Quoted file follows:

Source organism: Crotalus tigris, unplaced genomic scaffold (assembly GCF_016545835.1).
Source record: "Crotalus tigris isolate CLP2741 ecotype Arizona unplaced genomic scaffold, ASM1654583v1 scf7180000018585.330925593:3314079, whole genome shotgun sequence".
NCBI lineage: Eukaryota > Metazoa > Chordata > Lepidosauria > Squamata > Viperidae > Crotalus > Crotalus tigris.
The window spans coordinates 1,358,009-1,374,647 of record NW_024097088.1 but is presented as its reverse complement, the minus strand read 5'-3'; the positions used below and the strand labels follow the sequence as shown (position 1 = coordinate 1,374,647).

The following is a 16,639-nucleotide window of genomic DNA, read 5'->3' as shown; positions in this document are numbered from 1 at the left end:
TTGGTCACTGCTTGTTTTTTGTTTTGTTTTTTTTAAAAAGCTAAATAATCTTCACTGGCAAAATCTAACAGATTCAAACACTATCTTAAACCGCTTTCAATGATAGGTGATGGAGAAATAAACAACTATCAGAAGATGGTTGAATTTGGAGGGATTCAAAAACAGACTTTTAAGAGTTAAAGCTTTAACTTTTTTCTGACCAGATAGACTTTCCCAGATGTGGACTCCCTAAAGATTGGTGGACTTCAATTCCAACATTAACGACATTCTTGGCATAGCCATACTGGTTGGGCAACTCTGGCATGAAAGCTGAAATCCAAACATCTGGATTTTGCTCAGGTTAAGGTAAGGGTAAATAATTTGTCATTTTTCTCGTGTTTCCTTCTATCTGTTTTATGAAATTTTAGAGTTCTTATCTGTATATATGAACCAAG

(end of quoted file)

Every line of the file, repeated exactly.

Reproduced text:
Source organism: Crotalus tigris, unplaced genomic scaffold (assembly GCF_016545835.1).
Source record: "Crotalus tigris isolate CLP2741 ecotype Arizona unplaced genomic scaffold, ASM1654583v1 scf7180000018585.330925593:3314079, whole genome shotgun sequence".
NCBI lineage: Eukaryota > Metazoa > Chordata > Lepidosauria > Squamata > Viperidae > Crotalus > Crotalus tigris.
The window spans coordinates 1,358,009-1,374,647 of record NW_024097088.1 but is presented as its reverse complement, the minus strand read 5'-3'; the positions used below and the strand labels follow the sequence as shown (position 1 = coordinate 1,374,647).

The following is a 16,639-nucleotide window of genomic DNA, read 5'->3' as shown; positions in this document are numbered from 1 at the left end:
TTGGTCACTGCTTGTTTTTTGTTTTGTTTTTTTTAAAAAGCTAAATAATCTTCACTGGCAAAATCTAACAGATTCAAACACTATCTTAAACCGCTTTCAATGATAGGTGATGGAGAAATAAACAACTATCAGAAGATGGTTGAATTTGGAGGGATTCAAAAACAGACTTTTAAGAGTTAAAGCTTTAACTTTTTTCTGACCAGATAGACTTTCCCAGATGTGGACTCCCTAAAGATTGGTGGACTTCAATTCCAACATTAACGACATTCTTGGCATAGCCATACTGGTTGGGCAACTCTGGCATGAAAGCTGAAATCCAAACATCTGGATTTTGCTCAGGTTAAGGTAAGGGTAAATAATTTGTCATTTTTCTCGTGTTTCCTTCTATCTGTTTTATGAAATTTTAGAGTTCTTATCTGTATATATGAACCAAG